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Serum Albumin Test

What is a serum albumin test?

Proteins circulate throughout your blood to help your body maintain fluid balance. Albumin is a type of protein the liver makes. It’s one of the most abundant proteins in your blood.

You need a proper balance of albumin to keep fluid from leaking out of blood vessels. Albumin gives your body the proteins it needs to keep growing and repairing tissue. It also carries vital nutrients and hormones.

A serum albumin test is a simple blood test that measures the amount of albumin in your blood. Having surgery, getting burned, or having an open wound raises your chances of having a low albumin level.

If none of those apply to you and you have an abnormal serum albumin level, it may be a sign that your liver or kidneys aren’t working correctly. It could also mean that you have a nutritional deficiency.

Your doctor will interpret what your albumin levels mean for your health.

Why is a serum albumin test done?

Your liver takes proteins from the foods you eat and turns them into new proteins that circulate to various organs and tissues in your body. A serum albumin test can tell your doctor how well your liver is working. It’s often one of the tests in a liver panel. In addition to albumin, a liver panel tests your blood for creatinine, blood urea nitrogen, and prealbumin.

If your doctor suspects that you have a condition that affects your liver function, such as liver disease, you’ll likely need to give a small blood sample for an albumin test. Symptoms associated with liver disease include:

  • jaundice, which is yellow skin and eyes
  • fatigue
  • unexpected weight loss
  • swelling around your eyes, stomach, or legs

Your doctor can also use a serum albumin test to check up on certain medical conditions you have, including chronic pancreatitis or kidney disease. The results of the test can indicate whether such conditions are improving or getting worse.

How do I prepare for a serum albumin test?

Certain medications such as insulin, anabolic steroids, and growth hormones may affect the results of the test. Tell your doctor if you’re taking medications. Your doctor may tell you to change the dosage of your medication or stop taking your medication before the test.

Don’t make any changes to your medication or dosage unless your doctor instructs you to do so.

Other than that, you don’t need to take any extra steps before your serum albumin test.

How is a serum albumin test performed?

A lab technician draws a small sample of blood from your arm to use for the serum albumin test.

First, they use an alcohol swab or antiseptic wipe to clean your skin. Then they tie a band around your upper arm to make your veins swell with blood. This helps them find a vein more easily.

Once they find a vein, the technician inserts a needle that’s attached to a vial and draws blood. They may fill one or more vials.

They’ll send your blood sample to a laboratory for analysis.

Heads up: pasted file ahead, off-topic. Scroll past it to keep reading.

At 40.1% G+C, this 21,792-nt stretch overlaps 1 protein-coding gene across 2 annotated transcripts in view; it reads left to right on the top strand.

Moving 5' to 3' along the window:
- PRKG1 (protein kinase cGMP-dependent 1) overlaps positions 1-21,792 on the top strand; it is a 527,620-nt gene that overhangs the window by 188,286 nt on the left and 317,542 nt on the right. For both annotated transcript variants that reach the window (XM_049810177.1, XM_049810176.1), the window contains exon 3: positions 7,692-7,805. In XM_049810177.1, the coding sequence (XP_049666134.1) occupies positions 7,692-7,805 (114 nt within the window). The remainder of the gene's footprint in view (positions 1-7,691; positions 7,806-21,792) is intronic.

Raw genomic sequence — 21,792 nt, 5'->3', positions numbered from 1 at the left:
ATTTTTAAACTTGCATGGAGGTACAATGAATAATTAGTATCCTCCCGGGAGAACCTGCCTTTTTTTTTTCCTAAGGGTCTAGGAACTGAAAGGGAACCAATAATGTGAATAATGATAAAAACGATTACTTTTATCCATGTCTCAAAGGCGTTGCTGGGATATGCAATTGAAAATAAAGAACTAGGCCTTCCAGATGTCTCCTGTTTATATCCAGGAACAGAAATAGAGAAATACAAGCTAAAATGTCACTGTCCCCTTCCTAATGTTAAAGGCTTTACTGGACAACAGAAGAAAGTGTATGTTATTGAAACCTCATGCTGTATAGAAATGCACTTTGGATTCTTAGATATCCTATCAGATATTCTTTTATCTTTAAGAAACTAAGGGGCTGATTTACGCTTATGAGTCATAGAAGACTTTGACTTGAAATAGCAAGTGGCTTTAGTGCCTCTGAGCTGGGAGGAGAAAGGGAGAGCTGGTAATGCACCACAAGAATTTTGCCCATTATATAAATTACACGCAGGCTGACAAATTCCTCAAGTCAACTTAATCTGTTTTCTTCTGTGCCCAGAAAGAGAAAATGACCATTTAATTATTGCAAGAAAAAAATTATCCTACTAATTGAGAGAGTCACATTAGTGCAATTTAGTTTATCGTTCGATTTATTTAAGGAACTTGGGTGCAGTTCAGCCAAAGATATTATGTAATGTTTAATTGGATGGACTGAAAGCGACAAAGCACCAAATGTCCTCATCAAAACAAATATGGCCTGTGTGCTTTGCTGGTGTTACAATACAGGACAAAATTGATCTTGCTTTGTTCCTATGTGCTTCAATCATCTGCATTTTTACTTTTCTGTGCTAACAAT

How are the results interpreted?

A serum albumin test is often part of a series of tests that check liver and kidney function. Your doctor will likely look at all your test results to determine what’s causing your symptoms and to make an accurate diagnosis.

The typical value for serum albumin in blood is 3.4 to 5.4 grams per deciliter. Low albumin levels can indicate a number of health conditions, including:

If your doctor believes your low serum albumin levels are due to liver disease, they may order more tests to determine the specific type of liver disease. Types of liver disease include hepatitis, cirrhosis, and hepatocellular necrosis.

High serum albumin levels could mean that you’re dehydrated or eat a diet rich in protein. However, a serum albumin test usually isn’t necessary to diagnose dehydration.

It’s important to note that results can vary depending on the lab that analyzed your blood sample. Some labs use unique measurements or test different samples. Meet with your doctor to discuss your test results in more detail.

What are the risks of a serum albumin test?

A serum albumin test doesn’t require a large sample of blood, so it’s considered a low-risk procedure. However, if it’s difficult for your technician to find a vein, you may have some discomfort and bruising during or after giving a blood sample.

You should always tell your doctor if you have a medical condition that may increase your risk of excessive bleeding. Let them know if you’re taking certain medications, such as blood thinners, that may cause you to bleed more than expected during the procedure.

Side effects associated with the serum albumin test include:

  • bleeding or bruising where the needle is inserted
  • fainting at the sight of blood
  • accumulation of blood under your skin
  • infection at the puncture site

Call your doctor if you notice any unexpected side effects.

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Written by: Rachel Nallon: Jun 23, 2017

This feature is for informational purposes only and should not be used to replace the care and information received from your health care provider. Please consult a health care professional with any health concerns you may have.
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